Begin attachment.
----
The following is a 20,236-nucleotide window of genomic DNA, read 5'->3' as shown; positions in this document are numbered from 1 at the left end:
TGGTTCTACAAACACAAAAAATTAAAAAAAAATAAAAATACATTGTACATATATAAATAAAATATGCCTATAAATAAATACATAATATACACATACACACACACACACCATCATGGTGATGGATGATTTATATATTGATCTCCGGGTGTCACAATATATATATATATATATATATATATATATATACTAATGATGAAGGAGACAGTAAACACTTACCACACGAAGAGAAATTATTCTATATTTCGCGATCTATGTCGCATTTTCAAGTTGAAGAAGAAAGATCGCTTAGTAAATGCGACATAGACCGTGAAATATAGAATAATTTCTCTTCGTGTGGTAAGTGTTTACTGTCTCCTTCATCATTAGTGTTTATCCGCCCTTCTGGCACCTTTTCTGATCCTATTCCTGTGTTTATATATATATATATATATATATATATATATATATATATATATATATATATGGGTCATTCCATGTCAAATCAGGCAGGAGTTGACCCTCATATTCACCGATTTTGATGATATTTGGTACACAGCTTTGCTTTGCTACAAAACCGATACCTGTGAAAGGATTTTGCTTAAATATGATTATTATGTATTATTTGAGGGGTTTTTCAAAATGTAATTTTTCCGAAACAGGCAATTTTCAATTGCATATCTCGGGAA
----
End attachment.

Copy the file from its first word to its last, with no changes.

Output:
The following is a 20,236-nucleotide window of genomic DNA, read 5'->3' as shown; positions in this document are numbered from 1 at the left end:
TGGTTCTACAAACACAAAAAATTAAAAAAAAATAAAAATACATTGTACATATATAAATAAAATATGCCTATAAATAAATACATAATATACACATACACACACACACACCATCATGGTGATGGATGATTTATATATTGATCTCCGGGTGTCACAATATATATATATATATATATATATATATATATACTAATGATGAAGGAGACAGTAAACACTTACCACACGAAGAGAAATTATTCTATATTTCGCGATCTATGTCGCATTTTCAAGTTGAAGAAGAAAGATCGCTTAGTAAATGCGACATAGACCGTGAAATATAGAATAATTTCTCTTCGTGTGGTAAGTGTTTACTGTCTCCTTCATCATTAGTGTTTATCCGCCCTTCTGGCACCTTTTCTGATCCTATTCCTGTGTTTATATATATATATATATATATATATATATATATATATATATATATATATATGGGTCATTCCATGTCAAATCAGGCAGGAGTTGACCCTCATATTCACCGATTTTGATGATATTTGGTACACAGCTTTGCTTTGCTACAAAACCGATACCTGTGAAAGGATTTTGCTTAAATATGATTATTATGTATTATTTGAGGGGTTTTTCAAAATGTAATTTTTCCGAAACAGGCAATTTTCAATTGCATATCTCGGGAA